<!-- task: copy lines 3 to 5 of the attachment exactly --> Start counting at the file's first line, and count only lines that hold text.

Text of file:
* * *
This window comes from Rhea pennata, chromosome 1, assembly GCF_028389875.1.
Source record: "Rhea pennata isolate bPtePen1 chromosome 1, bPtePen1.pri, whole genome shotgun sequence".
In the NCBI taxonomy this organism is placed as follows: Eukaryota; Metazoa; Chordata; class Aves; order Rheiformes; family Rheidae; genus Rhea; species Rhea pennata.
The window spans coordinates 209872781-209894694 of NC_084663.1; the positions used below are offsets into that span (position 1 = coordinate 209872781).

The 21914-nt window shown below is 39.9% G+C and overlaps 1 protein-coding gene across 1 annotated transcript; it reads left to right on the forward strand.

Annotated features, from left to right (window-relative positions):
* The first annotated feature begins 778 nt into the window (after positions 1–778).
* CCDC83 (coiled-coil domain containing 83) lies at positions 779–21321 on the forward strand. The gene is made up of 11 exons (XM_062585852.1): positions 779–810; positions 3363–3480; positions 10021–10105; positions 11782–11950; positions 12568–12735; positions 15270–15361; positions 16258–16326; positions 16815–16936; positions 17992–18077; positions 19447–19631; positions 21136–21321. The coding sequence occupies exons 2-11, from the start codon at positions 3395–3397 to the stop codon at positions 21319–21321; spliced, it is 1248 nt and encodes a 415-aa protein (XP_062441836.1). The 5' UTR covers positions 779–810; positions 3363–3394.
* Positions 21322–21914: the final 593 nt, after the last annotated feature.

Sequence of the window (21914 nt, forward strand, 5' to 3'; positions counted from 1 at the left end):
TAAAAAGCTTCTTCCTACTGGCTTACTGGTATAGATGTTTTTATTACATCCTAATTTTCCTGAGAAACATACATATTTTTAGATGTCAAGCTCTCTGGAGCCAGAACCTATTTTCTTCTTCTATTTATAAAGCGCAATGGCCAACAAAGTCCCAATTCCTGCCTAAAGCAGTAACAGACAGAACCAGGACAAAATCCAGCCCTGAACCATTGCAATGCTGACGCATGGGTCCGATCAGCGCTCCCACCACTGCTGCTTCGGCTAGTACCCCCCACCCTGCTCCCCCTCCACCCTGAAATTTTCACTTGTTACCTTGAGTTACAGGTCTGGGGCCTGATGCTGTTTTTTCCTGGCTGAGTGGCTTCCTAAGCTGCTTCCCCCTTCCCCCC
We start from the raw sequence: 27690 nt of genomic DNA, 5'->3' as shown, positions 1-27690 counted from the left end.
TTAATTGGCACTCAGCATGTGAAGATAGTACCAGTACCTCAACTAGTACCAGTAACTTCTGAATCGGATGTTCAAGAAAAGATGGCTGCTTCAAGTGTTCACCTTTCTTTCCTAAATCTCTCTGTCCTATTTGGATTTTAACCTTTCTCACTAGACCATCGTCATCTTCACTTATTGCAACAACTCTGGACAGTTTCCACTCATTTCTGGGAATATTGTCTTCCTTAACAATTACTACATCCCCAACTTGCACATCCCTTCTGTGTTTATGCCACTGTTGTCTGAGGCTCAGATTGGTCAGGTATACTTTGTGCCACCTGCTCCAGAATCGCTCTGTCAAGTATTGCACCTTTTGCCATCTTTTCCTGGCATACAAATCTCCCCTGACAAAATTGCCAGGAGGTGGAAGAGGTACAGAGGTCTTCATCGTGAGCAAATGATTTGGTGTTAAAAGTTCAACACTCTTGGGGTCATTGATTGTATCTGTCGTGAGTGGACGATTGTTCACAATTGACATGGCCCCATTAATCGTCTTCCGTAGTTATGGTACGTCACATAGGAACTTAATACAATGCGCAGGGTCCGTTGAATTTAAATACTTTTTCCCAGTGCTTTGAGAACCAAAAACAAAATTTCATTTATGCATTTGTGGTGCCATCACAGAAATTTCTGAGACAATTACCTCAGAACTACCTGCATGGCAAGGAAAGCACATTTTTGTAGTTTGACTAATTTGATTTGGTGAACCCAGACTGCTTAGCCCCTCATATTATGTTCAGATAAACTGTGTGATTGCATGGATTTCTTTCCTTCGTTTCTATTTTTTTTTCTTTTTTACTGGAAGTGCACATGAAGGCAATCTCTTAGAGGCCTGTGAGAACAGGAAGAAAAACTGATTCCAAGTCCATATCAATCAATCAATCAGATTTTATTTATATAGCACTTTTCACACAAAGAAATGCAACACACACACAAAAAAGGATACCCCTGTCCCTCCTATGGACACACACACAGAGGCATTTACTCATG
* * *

In the NCBI taxonomy this organism is placed as follows: Eukaryota; Metazoa; Chordata; class Aves; order Rheiformes; family Rheidae; genus Rhea; species Rhea pennata.
The window spans coordinates 209872781-209894694 of NC_084663.1; the positions used below are offsets into that span (position 1 = coordinate 209872781).

The 21914-nt window shown below is 39.9% G+C and overlaps 1 protein-coding gene across 1 annotated transcript; it reads left to right on the forward strand.